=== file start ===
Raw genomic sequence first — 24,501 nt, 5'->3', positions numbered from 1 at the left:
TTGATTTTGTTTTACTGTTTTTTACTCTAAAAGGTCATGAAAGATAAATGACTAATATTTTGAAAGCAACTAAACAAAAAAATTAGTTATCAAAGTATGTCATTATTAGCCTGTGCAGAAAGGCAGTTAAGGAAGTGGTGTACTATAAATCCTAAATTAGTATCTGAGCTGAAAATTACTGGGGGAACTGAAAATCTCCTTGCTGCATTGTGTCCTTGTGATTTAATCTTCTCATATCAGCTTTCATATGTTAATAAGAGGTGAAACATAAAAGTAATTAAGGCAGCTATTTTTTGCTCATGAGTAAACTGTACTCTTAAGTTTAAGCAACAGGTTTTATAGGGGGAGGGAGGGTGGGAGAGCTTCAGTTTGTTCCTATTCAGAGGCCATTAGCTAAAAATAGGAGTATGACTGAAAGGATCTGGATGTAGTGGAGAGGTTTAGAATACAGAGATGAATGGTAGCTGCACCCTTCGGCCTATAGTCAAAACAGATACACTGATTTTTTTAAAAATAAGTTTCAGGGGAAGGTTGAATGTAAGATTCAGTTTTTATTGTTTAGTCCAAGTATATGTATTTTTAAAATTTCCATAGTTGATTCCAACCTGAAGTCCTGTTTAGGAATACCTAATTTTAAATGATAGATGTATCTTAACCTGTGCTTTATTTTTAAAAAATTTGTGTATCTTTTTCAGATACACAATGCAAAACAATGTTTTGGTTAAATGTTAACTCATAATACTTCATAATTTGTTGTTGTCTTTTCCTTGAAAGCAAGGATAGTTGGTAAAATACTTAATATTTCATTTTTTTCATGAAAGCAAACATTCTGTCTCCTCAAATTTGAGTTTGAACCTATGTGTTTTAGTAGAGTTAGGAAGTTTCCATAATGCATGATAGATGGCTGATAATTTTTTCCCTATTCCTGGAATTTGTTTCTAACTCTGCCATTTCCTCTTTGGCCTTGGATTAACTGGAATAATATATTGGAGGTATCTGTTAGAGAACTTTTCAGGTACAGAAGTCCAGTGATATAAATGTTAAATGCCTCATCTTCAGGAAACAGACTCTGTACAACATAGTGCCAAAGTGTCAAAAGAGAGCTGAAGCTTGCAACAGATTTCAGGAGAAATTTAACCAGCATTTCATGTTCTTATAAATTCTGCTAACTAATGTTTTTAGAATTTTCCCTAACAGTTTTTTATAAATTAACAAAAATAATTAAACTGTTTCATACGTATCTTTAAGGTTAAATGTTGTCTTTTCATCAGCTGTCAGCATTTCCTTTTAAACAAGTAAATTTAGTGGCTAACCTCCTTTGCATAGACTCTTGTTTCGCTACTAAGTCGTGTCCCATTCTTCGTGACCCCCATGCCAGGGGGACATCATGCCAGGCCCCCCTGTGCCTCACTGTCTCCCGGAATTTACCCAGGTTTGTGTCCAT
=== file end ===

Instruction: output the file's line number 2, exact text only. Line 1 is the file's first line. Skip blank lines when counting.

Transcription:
TTGATTTTGTTTTACTGTTTTTTACTCTAAAAGGTCATGAAAGATAAATGACTAATATTTTGAAAGCAACTAAACAAAAAAATTAGTTATCAAAGTATGTCATTATTAGCCTGTGCAGAAAGGCAGTTAAGGAAGTGGTGTACTATAAATCCTAAATTAGTATCTGAGCTGAAAATTACTGGGGGAACTGAAAATCTCCTTGCTGCATTGTGTCCTTGTGATTTAATCTTCTCATATCAGCTTTCATATGTTAATAAGAGGTGAAACATAAAAGTAATTAAGGCAGCTATTTTTTGCTCATGAGTAAACTGTACTCTTAAGTTTAAGCAACAGGTTTTATAGGGGGAGGGAGGGTGGGAGAGCTTCAGTTTGTTCCTATTCAGAGGCCATTAGCTAAAAATAGGAGTATGACTGAAAGGATCTGGATGTAGTGGAGAGGTTTAGAATACAGAGATGAATGGTAGCTGCACCCTTCGGCCTATAGTCAAAACAGATACACTGATTTTTTTAAAAATAAGTTTCAGGGGAAGGTTGAATGTAAGATTCAGTTTTTATTGTTTAGTCCAAGTATATGTATTTTTAAAATTTCCATAGTTGATTCCAACCTGAAGTCCTGTTTAGGAATACCTAATTTTAAATGATAGATGTATCTTAACCTGTGCTTTATTTTTAAAAAATTTGTGTATCTTTTTCAGATACACAATGCAAAACAATGTTTTGGTTAAATGTTAACTCATAATACTTCATAATTTGTTGTTGTCTTTTCCTTGAAAGCAAGGATAGTTGGTAAAATACTTAATATTTCATTTTTTTCATGAAAGCAAACATTCTGTCTCCTCAAATTTGAGTTTGAACCTATGTGTTTTAGTAGAGTTAGGAAGTTTCCATAATGCATGATAGATGGCTGATAATTTTTTCCCTATTCCTGGAATTTGTTTCTAACTCTGCCATTTCCTCTTTGGCCTTGGATTAACTGGAATAATATATTGGAGGTATCTGTTAGAGAACTTTTCAGGTACAGAAGTCCAGTGATATAAATGTTAAATGCCTCATCTTCAGGAAACAGACTCTGTACAACATAGTGCCAAAGTGTCAAAAGAGAGCTGAAGCTTGCAACAGATTTCAGGAGAAATTTAACCAGCATTTCATGTTCTTATAAATTCTGCTAACTAATGTTTTTAGAATTTTCCCTAACAGTTTTTTATAAATTAACAAAAATAATTAAACTGTTTCATACGTATCTTTAAGGTTAAATGTTGTCTTTTCATCAGCTGTCAGCATTTCCTTTTAAACAAGTAAATTTAGTGGCTAACCTCCTTTGCATAGACTCTTGTTTCGCTACTAAGTCGTGTCCCATTCTTCGTGACCCCCATGCCAGGGGGACATCATGCCAGGCCCCCCTGTGCCTCACTGTCTCCCGGAATTTACCCAGGTTTGTGTCCAT